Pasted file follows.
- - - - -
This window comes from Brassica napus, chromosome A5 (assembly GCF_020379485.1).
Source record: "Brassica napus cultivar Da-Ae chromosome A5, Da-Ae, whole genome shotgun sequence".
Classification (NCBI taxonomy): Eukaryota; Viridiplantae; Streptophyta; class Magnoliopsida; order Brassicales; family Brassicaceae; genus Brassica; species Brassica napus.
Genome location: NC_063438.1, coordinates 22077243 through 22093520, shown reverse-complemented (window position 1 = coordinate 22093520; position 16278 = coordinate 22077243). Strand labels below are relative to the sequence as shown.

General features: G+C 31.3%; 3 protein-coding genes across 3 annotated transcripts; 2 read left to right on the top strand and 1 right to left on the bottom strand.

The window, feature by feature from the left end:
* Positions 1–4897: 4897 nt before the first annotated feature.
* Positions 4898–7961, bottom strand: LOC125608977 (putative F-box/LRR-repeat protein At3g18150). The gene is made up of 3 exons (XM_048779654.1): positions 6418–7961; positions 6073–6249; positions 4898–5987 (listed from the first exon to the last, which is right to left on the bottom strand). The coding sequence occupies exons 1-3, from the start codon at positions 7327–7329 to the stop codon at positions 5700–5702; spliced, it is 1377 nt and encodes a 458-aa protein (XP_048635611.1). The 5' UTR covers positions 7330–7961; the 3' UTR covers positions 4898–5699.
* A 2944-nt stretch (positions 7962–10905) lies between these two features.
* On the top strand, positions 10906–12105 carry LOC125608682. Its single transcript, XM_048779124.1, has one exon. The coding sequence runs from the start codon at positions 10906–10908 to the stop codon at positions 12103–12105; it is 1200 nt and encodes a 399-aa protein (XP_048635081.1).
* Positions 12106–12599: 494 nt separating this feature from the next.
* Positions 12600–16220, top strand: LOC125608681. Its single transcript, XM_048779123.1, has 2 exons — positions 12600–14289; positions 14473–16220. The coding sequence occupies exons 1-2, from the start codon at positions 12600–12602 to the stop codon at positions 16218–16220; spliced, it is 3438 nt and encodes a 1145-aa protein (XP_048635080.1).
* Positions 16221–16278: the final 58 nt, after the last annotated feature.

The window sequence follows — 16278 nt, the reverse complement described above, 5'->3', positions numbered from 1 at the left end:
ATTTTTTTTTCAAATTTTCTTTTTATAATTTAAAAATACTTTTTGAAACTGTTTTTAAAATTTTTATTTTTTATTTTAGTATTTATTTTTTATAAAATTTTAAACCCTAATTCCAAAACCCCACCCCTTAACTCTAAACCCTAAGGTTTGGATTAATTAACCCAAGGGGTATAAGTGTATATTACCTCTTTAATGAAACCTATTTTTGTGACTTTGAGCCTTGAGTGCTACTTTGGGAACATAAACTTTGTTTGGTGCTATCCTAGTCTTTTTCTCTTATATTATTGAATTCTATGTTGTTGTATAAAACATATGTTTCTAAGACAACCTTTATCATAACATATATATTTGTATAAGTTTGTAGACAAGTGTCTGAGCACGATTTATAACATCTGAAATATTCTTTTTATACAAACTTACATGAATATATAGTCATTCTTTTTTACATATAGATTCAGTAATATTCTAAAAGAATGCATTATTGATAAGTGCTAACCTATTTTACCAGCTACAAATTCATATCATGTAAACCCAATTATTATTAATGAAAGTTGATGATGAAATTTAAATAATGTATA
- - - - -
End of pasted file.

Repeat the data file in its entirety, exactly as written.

This window comes from Brassica napus, chromosome A5 (assembly GCF_020379485.1).
Source record: "Brassica napus cultivar Da-Ae chromosome A5, Da-Ae, whole genome shotgun sequence".
Classification (NCBI taxonomy): Eukaryota; Viridiplantae; Streptophyta; class Magnoliopsida; order Brassicales; family Brassicaceae; genus Brassica; species Brassica napus.
Genome location: NC_063438.1, coordinates 22077243 through 22093520, shown reverse-complemented (window position 1 = coordinate 22093520; position 16278 = coordinate 22077243). Strand labels below are relative to the sequence as shown.

General features: G+C 31.3%; 3 protein-coding genes across 3 annotated transcripts; 2 read left to right on the top strand and 1 right to left on the bottom strand.

The window, feature by feature from the left end:
* Positions 1–4897: 4897 nt before the first annotated feature.
* Positions 4898–7961, bottom strand: LOC125608977 (putative F-box/LRR-repeat protein At3g18150). The gene is made up of 3 exons (XM_048779654.1): positions 6418–7961; positions 6073–6249; positions 4898–5987 (listed from the first exon to the last, which is right to left on the bottom strand). The coding sequence occupies exons 1-3, from the start codon at positions 7327–7329 to the stop codon at positions 5700–5702; spliced, it is 1377 nt and encodes a 458-aa protein (XP_048635611.1). The 5' UTR covers positions 7330–7961; the 3' UTR covers positions 4898–5699.
* A 2944-nt stretch (positions 7962–10905) lies between these two features.
* On the top strand, positions 10906–12105 carry LOC125608682. Its single transcript, XM_048779124.1, has one exon. The coding sequence runs from the start codon at positions 10906–10908 to the stop codon at positions 12103–12105; it is 1200 nt and encodes a 399-aa protein (XP_048635081.1).
* Positions 12106–12599: 494 nt separating this feature from the next.
* Positions 12600–16220, top strand: LOC125608681. Its single transcript, XM_048779123.1, has 2 exons — positions 12600–14289; positions 14473–16220. The coding sequence occupies exons 1-2, from the start codon at positions 12600–12602 to the stop codon at positions 16218–16220; spliced, it is 3438 nt and encodes a 1145-aa protein (XP_048635080.1).
* Positions 16221–16278: the final 58 nt, after the last annotated feature.

The window sequence follows — 16278 nt, the reverse complement described above, 5'->3', positions numbered from 1 at the left end:
ATTTTTTTTTCAAATTTTCTTTTTATAATTTAAAAATACTTTTTGAAACTGTTTTTAAAATTTTTATTTTTTATTTTAGTATTTATTTTTTATAAAATTTTAAACCCTAATTCCAAAACCCCACCCCTTAACTCTAAACCCTAAGGTTTGGATTAATTAACCCAAGGGGTATAAGTGTATATTACCTCTTTAATGAAACCTATTTTTGTGACTTTGAGCCTTGAGTGCTACTTTGGGAACATAAACTTTGTTTGGTGCTATCCTAGTCTTTTTCTCTTATATTATTGAATTCTATGTTGTTGTATAAAACATATGTTTCTAAGACAACCTTTATCATAACATATATATTTGTATAAGTTTGTAGACAAGTGTCTGAGCACGATTTATAACATCTGAAATATTCTTTTTATACAAACTTACATGAATATATAGTCATTCTTTTTTACATATAGATTCAGTAATATTCTAAAAGAATGCATTATTGATAAGTGCTAACCTATTTTACCAGCTACAAATTCATATCATGTAAACCCAATTATTATTAATGAAAGTTGATGATGAAATTTAAATAATGTATA